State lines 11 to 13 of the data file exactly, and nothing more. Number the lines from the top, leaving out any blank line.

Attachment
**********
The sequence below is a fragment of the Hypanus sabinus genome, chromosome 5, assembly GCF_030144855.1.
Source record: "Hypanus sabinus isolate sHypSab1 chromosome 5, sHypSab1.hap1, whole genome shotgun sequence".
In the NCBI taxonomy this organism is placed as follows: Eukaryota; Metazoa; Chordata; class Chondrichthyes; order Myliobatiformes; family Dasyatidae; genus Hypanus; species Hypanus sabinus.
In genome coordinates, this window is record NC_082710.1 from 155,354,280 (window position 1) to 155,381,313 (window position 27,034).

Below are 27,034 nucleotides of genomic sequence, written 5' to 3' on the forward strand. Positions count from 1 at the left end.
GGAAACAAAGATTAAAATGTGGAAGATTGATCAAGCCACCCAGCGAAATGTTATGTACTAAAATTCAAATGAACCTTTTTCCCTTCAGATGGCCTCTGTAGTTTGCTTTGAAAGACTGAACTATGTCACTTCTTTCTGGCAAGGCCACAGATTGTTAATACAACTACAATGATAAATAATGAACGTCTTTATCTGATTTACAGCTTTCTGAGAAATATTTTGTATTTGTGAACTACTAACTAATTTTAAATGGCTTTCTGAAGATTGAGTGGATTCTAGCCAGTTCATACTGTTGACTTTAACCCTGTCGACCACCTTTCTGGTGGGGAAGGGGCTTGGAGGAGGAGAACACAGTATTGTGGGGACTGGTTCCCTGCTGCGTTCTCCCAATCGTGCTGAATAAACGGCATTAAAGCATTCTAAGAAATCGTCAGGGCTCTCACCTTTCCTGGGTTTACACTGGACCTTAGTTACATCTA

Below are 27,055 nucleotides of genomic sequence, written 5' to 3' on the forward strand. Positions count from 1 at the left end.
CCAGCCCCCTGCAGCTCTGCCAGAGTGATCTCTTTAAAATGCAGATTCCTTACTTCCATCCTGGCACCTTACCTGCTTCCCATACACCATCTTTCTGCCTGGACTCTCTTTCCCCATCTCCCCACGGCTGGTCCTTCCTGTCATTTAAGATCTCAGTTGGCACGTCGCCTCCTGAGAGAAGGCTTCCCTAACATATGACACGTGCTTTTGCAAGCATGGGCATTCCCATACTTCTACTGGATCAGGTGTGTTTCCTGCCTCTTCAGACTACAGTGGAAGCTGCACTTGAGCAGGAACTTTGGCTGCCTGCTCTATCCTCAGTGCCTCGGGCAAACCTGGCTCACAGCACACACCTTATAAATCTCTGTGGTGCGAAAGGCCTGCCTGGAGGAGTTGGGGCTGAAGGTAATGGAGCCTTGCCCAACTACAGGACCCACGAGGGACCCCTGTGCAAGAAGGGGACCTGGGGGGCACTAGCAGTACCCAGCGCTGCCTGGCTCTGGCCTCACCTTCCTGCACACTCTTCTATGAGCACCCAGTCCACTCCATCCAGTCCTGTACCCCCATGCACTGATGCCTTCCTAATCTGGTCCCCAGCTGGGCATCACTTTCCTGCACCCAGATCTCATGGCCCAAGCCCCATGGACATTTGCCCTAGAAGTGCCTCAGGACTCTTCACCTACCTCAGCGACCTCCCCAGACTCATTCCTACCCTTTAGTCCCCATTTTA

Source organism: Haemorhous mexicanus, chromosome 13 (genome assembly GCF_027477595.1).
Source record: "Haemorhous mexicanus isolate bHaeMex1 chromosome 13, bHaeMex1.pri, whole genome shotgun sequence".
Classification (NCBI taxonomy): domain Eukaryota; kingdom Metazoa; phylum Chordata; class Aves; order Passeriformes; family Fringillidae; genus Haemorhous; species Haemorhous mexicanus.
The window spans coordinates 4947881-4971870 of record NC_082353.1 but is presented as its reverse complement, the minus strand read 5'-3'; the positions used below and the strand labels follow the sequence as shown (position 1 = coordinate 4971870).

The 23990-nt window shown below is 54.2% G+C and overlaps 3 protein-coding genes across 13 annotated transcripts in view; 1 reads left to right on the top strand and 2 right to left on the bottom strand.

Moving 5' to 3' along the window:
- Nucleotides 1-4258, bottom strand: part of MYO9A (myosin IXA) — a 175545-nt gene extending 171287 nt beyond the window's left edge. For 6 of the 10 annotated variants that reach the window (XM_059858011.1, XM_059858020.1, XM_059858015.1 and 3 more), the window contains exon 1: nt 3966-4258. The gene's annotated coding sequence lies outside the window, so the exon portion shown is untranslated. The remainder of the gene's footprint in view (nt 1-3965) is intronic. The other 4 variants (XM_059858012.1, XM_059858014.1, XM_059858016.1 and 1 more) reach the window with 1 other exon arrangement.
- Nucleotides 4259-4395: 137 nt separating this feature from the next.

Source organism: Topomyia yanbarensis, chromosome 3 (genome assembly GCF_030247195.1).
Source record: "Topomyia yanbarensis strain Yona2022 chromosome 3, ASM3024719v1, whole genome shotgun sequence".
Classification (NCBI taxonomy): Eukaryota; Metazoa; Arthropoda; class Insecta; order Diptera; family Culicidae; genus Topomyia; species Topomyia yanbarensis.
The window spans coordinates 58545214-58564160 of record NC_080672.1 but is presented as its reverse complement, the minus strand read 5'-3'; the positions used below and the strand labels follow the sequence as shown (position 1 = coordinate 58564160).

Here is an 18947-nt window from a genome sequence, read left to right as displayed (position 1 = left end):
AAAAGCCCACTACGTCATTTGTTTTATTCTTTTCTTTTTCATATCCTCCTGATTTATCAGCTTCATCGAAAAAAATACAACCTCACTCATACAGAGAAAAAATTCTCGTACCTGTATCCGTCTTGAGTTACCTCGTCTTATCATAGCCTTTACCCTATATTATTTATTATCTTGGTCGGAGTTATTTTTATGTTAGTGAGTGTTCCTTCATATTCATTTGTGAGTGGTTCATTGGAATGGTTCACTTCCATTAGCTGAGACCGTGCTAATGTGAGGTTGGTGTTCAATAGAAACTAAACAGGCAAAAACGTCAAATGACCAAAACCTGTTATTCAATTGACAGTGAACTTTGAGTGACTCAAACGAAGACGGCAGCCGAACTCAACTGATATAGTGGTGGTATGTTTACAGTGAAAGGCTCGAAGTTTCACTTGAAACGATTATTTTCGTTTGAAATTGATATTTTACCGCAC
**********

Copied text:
Classification (NCBI taxonomy): domain Eukaryota; kingdom Metazoa; phylum Chordata; class Aves; order Passeriformes; family Fringillidae; genus Haemorhous; species Haemorhous mexicanus.
The window spans coordinates 4947881-4971870 of record NC_082353.1 but is presented as its reverse complement, the minus strand read 5'-3'; the positions used below and the strand labels follow the sequence as shown (position 1 = coordinate 4971870).

The 23990-nt window shown below is 54.2% G+C and overlaps 3 protein-coding genes across 13 annotated transcripts in view; 1 reads left to right on the top strand and 2 right to left on the bottom strand.